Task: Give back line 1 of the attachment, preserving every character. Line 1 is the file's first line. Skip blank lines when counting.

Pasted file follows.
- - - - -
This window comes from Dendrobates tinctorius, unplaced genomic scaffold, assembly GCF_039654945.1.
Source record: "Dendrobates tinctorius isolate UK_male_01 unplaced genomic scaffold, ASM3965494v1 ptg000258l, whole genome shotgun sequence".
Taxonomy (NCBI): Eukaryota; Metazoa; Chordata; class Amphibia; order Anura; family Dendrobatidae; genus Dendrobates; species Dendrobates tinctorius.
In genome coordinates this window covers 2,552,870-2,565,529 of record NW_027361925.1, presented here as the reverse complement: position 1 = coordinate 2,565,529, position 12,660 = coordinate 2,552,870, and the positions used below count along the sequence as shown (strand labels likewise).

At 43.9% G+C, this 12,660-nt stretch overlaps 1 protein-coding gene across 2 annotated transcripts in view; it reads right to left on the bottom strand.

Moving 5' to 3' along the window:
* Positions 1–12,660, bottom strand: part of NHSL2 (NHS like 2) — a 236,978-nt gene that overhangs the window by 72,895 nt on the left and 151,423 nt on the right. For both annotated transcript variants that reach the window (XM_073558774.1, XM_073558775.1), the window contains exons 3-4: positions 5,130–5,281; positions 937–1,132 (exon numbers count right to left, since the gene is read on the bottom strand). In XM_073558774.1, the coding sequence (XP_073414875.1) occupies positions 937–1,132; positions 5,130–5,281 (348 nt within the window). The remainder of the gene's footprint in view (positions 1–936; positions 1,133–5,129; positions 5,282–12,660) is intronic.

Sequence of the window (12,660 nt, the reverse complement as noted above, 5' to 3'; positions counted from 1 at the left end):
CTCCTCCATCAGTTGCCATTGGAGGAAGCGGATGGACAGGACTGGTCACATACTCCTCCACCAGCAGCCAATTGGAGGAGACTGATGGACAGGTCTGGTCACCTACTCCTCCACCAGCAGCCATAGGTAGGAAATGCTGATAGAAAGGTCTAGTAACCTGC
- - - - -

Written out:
This window comes from Dendrobates tinctorius, unplaced genomic scaffold, assembly GCF_039654945.1.